OT: Should Ray Lewis be inducted into the Hall of Fame
Yes, he's obviously in the HOF, first ballot no question.
But what about Tom Brady? Should he be there? How about Randy Moss?
There was some question as to whether Lawrence Taylor would get in given all his character issues. And that's not even getting into the baseball stuff. It's not a totally ridiculous question.
I think it is a ridiculous question. I mean seriously are we even asking if one of the best MLB of all time is a hall of famer? There are a few who are concerned with his obstruction of justice record but they are way too few to make a dent. First ballot, second ballot whatever, he's going into the hall.
If anything, I feel like the only argument here is if he is ONE of the best MLBs of all time or THE best. And yeah-- first ballot.
It is ridiculous because unlike baseball, NFL HOF has no qualification related to character. It is purely based on on-field performance. There is no question Ray Lewis is destined for HOF.
In baseball, a lot of the HoF voting isn't necessarily character, but whether or not the player cheated the integrity of the game. Bonds, Clemens, McGwire, Sosa, etc. all have been accused or admitted to taking PED's, where as that wasn't the case with LT or Ray Lewis. They both have character flaws, but they didn't cheat the game like the baseball players did (unless you consider smoking crack a PED in LT's case). If Ty Cobb can get it the HoF, most players with character flaws will be able to get in. As long as they don't violate the moral high ground from the purists, most people look the other way.
Exactly. With no character clause, character shouldn't matter. Fair or not, that's the rules. And as mentioned, even the character clause in baseball is only about baseball-related character issues not about general douchebaggery of the Ty Cobb type.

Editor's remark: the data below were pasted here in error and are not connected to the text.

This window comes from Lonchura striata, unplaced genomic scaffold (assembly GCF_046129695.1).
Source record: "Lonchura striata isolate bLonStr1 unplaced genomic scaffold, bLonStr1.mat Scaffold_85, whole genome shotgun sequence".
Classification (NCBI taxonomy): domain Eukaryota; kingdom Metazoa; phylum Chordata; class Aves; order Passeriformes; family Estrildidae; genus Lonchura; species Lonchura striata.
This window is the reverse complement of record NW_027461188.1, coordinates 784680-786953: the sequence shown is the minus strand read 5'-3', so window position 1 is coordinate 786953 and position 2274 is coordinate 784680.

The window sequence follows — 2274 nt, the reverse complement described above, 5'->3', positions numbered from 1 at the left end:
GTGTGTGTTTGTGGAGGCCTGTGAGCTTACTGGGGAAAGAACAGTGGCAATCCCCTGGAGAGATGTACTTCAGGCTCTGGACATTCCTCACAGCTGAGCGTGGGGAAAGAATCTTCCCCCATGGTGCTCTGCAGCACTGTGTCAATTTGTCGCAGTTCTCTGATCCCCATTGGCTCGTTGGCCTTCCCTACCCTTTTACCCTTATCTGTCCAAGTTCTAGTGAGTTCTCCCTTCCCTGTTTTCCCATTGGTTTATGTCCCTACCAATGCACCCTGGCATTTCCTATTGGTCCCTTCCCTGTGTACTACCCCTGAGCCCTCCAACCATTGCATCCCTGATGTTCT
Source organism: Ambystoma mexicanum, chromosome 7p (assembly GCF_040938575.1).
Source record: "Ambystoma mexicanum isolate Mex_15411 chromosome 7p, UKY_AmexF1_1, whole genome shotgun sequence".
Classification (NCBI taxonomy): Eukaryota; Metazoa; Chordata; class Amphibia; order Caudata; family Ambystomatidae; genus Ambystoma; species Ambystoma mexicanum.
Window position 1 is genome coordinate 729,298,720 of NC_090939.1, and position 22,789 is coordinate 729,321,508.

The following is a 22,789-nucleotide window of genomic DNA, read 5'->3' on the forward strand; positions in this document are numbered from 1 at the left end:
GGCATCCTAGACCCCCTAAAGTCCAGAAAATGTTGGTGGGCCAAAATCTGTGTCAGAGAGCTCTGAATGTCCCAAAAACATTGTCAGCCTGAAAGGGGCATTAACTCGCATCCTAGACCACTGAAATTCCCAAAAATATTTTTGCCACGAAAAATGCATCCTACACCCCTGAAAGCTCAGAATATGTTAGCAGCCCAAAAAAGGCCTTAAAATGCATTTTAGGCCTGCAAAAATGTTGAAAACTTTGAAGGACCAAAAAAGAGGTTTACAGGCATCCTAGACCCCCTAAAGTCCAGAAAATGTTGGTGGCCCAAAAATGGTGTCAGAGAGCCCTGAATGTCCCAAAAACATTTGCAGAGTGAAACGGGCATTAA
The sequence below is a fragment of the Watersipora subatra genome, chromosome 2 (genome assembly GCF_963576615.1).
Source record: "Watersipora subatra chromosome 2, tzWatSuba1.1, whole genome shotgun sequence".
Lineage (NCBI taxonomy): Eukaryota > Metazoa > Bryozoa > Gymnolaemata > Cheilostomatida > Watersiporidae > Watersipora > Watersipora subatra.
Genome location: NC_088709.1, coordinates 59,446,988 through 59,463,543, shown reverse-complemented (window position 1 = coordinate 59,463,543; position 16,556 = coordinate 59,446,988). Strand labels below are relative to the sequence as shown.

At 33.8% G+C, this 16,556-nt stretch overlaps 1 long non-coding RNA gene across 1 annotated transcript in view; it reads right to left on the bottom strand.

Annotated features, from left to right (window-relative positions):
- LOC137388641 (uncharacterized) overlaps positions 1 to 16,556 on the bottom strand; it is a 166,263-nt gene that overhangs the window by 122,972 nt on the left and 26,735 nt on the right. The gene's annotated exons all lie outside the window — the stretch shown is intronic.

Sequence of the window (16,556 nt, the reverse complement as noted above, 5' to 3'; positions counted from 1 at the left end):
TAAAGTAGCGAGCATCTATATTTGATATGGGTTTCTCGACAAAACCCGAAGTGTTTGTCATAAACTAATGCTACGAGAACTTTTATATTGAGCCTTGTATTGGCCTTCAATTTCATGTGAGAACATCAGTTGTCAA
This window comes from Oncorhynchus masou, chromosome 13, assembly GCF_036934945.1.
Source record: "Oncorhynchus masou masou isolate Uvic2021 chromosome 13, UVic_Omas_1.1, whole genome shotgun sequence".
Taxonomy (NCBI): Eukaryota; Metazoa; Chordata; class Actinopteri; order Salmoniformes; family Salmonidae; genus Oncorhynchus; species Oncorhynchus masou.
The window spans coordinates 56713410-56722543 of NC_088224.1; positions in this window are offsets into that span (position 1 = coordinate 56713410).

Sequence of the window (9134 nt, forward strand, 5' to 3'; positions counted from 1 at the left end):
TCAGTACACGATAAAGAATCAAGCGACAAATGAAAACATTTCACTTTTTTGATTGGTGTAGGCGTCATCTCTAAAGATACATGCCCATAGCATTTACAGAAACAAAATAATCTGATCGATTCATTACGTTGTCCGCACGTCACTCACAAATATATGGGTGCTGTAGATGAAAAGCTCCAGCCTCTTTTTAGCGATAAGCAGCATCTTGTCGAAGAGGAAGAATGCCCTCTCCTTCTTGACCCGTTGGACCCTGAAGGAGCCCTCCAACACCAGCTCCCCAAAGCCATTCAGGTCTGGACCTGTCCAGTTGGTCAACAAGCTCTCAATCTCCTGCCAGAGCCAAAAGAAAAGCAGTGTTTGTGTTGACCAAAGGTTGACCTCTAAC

...anyone that says otherwise don't know what Lewis was charged for.
This is really starting to piss me off, I don't even care for Lewis like that - but he gets called a "murderer" when he was never charged as one. It was NEVER the crime.
He was charged with lying to the police - point blank, period.
Some people got killed, he knew details, he didn't "snitch" or give any information about it when he knew stuff about it. That's what he did or didn't do...plain and simple.
Is that wrong? YES. Is that murder? ABSOLUTELY NO.
This shouldn't even be a question and anyone that questions Lewis and the HOF is completely ignorant to what happened back in 2000 or 2001.
Newsflash, there are guys in the HOF with worst records than Lewis. Guys with DUIs, cocaine and drug violations, etc. Lewis may not be the saint the media portrays him today...but he's definitely not the thug so many of you want him to be.
Move on to someone who's actually doing shit to be questioned.
It's a matter of the court of public opinion, where signs point to Ray Lewis having - at the very minimum - a fairly significant role in the deaths of two people. Throw in the fact that he disposed of his suit from that night, took a plea deal based on him turning in two of his friends with him... Yeah, just a matter of connecting the dots.
it was weird that his plea was based off the testimony against his two friends...yet both were later aquitted.
He was indicted on murder and aggravated assault charges...
and not convicted on either? I mean its great that you, who was not in any way involved with the case and most likely never read the police reports or examined the crime scene or talked to witnesses has decided he is guilty but it means absolutely nothing.
When did I claim the man was guilty? Regardless of my feelings, am I not entitled to an opinion? Do you know what I have or have not read regarding the case?